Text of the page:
The author brilliantly uses contrasting examples of what meaning is not to extract her argument on how to obtain meaning in a life. Her first example involves someone who spends day and night watching television and drinking beer. While those two activities in themselves aren’t bad, the fact that this person is living in “hazy passivity…/…unconnected to anyone or anything, going nowhere, achieving nothing,” is certainly not a life of meaning; and she refers to this as
In the book What’s It All About? by Julian Baggini discusses philosophy and the meaning of life. This reading was able to bring different perspectives on ideas of the meaning of life that I have thought about before. I was also able to learn about these concerns about life 's meaning or meaninglessness in a philosophical standpoint. Some of the chapters that I found interesting included the chapters titled looking for the blueprint, here to help, and becoming a contender.
Similarly, humans often have to cope with doubt, and the students come to realize they are “different from the normal people outside; we perhaps even knew that a long way down the line there were donations waiting for us. But we didn’t really know what that meant” (pg. 69) In this quote, Ishiguro suggests that a purpose does not solidify one’s meaning in life. Despite knowing their purpose in life is to make donations, the students remain unfulfilled and continue to search for something that feels meaningful to them.
But also in the book it discusses how people do not agree with creating one’s own purpose. They think that if they create their own purpose, then that means that their life meaning is not as meaningful. I do agree with this to some extent but I also think that we know ourselves the best and if we create our own life meaning it can be the most fulfilling. A quote from this chapter is, “What matters is not necessarily what the inventor had in mind, but the uses or purposes the innovation actually has” (p.12). This quote is saying that for example the predetermined meaning of humans is not really important at all. It is what purposes a human can bring about in this world.
What is the meaning of life? Well known Greek philosphers such as Socrates and Plato believed that our purpose in this life was to gain knowledge in preparation for the next life. Other Philosophers such as Epicurus believed that pleasure is the main goal in life. After giving these ideas lots of thought, I have come to my own conclusion that the true meaning of life is far more complex than either of these; far too complex for any human to fully comprehend. In fact these two different philosophies are only part of the grand picture. If it were that easy for men to figure out our lives wouldn't be so messed up now. The meaning of life revolves around many different things. I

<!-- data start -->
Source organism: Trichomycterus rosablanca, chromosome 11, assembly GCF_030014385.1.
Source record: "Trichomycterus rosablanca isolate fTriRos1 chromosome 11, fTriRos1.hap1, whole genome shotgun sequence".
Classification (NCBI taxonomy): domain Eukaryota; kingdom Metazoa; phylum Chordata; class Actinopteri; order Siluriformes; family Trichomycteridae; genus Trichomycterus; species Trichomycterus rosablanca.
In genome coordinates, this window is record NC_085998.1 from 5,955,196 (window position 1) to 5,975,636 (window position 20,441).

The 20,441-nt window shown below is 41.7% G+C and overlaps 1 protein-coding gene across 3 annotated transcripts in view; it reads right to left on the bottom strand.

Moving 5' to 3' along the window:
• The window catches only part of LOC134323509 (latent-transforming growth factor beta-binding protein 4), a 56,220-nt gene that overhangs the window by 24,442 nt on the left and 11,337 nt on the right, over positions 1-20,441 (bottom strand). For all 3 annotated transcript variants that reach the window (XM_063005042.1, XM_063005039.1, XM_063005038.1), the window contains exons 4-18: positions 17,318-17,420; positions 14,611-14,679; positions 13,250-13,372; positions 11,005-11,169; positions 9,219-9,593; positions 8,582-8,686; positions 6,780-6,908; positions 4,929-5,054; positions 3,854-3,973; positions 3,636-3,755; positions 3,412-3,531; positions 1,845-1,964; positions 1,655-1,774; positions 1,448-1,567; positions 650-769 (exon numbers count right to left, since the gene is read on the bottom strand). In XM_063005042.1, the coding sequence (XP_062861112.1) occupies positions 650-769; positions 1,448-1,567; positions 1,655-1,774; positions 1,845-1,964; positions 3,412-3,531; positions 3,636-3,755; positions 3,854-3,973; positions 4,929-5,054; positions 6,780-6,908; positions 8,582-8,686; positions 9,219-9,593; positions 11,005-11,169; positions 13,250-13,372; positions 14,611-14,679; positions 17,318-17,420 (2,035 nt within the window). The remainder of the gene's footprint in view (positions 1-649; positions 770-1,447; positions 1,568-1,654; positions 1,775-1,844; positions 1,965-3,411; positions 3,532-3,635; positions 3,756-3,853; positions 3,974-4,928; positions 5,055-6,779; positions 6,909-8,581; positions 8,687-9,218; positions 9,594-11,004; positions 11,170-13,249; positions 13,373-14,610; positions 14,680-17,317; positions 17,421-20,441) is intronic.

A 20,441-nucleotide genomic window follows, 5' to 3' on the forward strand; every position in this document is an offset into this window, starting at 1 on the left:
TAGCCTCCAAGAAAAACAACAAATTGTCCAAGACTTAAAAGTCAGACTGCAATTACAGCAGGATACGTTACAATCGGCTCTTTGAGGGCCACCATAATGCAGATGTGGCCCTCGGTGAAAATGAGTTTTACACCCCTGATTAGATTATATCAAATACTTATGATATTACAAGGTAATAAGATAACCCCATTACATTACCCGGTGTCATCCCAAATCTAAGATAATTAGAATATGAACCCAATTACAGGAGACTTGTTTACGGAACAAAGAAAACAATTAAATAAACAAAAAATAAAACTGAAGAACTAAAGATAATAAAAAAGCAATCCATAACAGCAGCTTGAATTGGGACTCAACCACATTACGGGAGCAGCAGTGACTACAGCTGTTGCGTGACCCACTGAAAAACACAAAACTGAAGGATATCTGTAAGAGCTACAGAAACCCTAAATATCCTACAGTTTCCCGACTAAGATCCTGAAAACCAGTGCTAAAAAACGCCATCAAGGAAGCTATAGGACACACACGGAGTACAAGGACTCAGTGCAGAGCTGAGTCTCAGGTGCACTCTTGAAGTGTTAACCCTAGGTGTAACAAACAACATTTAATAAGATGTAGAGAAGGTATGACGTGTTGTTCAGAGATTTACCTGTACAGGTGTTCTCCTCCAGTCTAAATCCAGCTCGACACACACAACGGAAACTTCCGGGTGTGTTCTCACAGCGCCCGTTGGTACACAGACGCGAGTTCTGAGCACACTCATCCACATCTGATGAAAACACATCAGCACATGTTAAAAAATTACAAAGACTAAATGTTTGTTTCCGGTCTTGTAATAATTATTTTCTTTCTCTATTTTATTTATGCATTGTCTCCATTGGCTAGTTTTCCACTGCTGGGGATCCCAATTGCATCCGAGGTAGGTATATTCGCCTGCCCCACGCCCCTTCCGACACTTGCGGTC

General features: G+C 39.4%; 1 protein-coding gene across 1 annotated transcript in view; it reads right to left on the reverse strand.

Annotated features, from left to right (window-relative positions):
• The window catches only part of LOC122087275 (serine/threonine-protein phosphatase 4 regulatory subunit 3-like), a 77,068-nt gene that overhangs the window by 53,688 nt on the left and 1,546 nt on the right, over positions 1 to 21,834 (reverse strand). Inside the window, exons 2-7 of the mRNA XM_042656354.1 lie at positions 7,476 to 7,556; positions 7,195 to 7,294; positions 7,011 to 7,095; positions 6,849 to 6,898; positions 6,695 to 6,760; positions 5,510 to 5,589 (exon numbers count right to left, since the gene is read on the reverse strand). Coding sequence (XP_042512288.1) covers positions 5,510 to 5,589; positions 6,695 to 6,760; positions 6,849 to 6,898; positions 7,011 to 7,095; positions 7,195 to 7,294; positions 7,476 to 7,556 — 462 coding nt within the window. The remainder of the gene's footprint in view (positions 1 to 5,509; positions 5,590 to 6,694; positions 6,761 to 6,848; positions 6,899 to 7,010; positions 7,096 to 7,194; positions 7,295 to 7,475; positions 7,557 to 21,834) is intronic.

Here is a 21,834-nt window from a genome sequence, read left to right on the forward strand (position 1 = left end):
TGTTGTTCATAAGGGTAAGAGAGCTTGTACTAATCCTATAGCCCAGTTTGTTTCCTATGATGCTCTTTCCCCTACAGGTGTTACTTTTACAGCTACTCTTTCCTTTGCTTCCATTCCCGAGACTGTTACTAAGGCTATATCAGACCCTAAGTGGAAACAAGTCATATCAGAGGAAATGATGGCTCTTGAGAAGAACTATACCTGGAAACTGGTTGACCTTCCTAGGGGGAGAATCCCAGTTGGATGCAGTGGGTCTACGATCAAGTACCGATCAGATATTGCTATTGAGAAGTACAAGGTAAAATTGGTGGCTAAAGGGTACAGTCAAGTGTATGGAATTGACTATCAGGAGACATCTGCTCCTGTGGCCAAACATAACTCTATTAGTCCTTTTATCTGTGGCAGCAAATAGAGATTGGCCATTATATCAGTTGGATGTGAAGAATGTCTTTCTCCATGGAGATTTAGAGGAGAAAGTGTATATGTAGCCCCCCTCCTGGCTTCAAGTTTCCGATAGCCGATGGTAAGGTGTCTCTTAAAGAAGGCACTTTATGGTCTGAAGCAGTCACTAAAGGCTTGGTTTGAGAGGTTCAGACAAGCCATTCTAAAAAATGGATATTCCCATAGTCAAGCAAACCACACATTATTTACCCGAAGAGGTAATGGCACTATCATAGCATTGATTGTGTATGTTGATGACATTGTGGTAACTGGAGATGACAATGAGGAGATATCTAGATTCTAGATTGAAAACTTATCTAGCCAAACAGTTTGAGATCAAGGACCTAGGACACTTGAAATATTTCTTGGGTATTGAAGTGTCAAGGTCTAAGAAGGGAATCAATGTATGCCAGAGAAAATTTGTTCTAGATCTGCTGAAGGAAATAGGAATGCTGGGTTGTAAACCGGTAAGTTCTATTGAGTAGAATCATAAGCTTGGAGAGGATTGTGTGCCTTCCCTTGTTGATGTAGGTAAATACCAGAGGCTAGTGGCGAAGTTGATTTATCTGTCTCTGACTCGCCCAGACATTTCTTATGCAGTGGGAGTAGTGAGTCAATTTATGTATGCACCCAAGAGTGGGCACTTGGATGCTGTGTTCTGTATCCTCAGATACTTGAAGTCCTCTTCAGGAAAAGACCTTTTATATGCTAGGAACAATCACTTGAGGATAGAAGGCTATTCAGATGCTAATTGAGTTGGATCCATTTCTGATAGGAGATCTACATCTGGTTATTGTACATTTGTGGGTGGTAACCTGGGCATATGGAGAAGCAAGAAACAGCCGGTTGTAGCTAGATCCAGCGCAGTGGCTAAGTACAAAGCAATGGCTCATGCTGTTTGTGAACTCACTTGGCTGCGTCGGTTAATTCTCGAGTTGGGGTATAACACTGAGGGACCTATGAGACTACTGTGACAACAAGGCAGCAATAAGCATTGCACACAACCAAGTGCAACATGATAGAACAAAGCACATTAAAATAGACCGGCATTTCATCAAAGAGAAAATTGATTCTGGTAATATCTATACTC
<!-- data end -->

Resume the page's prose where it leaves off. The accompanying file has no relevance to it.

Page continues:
Life is a complicated twist of suffering, laughing, and learning all merging to tell a great story - or great many stories. Based on this view, "it is not the end goal or outcome of life that gives life meaning but rather the quality of the story, the quality with which one lives out and develops his or her role."
Throughout human existence, people have often contemplated about the meaning of life. Why do we exist? What purpose do we serve as human beings? Who created us? Is there a mission that humans are supposed to complete while alive? Richard Taylor sought out to answer these questions through his paper The Meaning of Life. He particularly uses the myth on Sisyphus and his life throughout the paper to help prove his point.
Life as we know it could vanish within seconds. The next day is not promised to anyone that walks on this earth. As we live our everyday lives peacefully, we tend not to think what our mission or purpose in life is. Instead, we think what we must do for that to be a “successful” person. Despite this way of thinking, just think for a second. What makes life meaningful? What is life anyway? These questions dive right into the heart of the philosophical, psychological, and the biological aspects of life and what the true meaning of life is. This is a very arguable topic due to every person’s different perspective on life and what it means to them. In summary, I personally think that life is simply what you make of it and each person’s accomplishments has its own merit